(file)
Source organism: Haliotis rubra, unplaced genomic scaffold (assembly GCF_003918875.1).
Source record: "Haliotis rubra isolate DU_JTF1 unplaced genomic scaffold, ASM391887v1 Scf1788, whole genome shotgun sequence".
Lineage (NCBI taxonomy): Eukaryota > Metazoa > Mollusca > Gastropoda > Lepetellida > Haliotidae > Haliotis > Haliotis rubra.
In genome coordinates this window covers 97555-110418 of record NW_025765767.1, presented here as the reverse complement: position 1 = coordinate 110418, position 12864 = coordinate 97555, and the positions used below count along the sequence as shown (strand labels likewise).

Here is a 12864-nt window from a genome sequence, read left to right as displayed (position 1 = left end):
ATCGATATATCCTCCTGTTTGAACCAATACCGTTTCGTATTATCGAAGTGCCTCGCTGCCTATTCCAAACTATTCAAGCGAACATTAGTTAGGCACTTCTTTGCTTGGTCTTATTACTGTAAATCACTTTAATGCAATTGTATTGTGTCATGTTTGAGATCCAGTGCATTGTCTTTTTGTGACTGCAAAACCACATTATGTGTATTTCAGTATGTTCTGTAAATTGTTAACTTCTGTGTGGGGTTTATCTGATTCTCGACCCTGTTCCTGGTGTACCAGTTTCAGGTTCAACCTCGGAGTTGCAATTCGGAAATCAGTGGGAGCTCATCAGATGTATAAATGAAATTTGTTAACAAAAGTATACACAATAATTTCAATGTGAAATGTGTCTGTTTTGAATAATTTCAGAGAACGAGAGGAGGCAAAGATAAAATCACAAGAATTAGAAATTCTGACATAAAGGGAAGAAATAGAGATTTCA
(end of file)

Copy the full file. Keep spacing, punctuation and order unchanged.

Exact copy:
Source organism: Haliotis rubra, unplaced genomic scaffold (assembly GCF_003918875.1).
Source record: "Haliotis rubra isolate DU_JTF1 unplaced genomic scaffold, ASM391887v1 Scf1788, whole genome shotgun sequence".
Lineage (NCBI taxonomy): Eukaryota > Metazoa > Mollusca > Gastropoda > Lepetellida > Haliotidae > Haliotis > Haliotis rubra.
In genome coordinates this window covers 97555-110418 of record NW_025765767.1, presented here as the reverse complement: position 1 = coordinate 110418, position 12864 = coordinate 97555, and the positions used below count along the sequence as shown (strand labels likewise).

Here is a 12864-nt window from a genome sequence, read left to right as displayed (position 1 = left end):
ATCGATATATCCTCCTGTTTGAACCAATACCGTTTCGTATTATCGAAGTGCCTCGCTGCCTATTCCAAACTATTCAAGCGAACATTAGTTAGGCACTTCTTTGCTTGGTCTTATTACTGTAAATCACTTTAATGCAATTGTATTGTGTCATGTTTGAGATCCAGTGCATTGTCTTTTTGTGACTGCAAAACCACATTATGTGTATTTCAGTATGTTCTGTAAATTGTTAACTTCTGTGTGGGGTTTATCTGATTCTCGACCCTGTTCCTGGTGTACCAGTTTCAGGTTCAACCTCGGAGTTGCAATTCGGAAATCAGTGGGAGCTCATCAGATGTATAAATGAAATTTGTTAACAAAAGTATACACAATAATTTCAATGTGAAATGTGTCTGTTTTGAATAATTTCAGAGAACGAGAGGAGGCAAAGATAAAATCACAAGAATTAGAAATTCTGACATAAAGGGAAGAAATAGAGATTTCA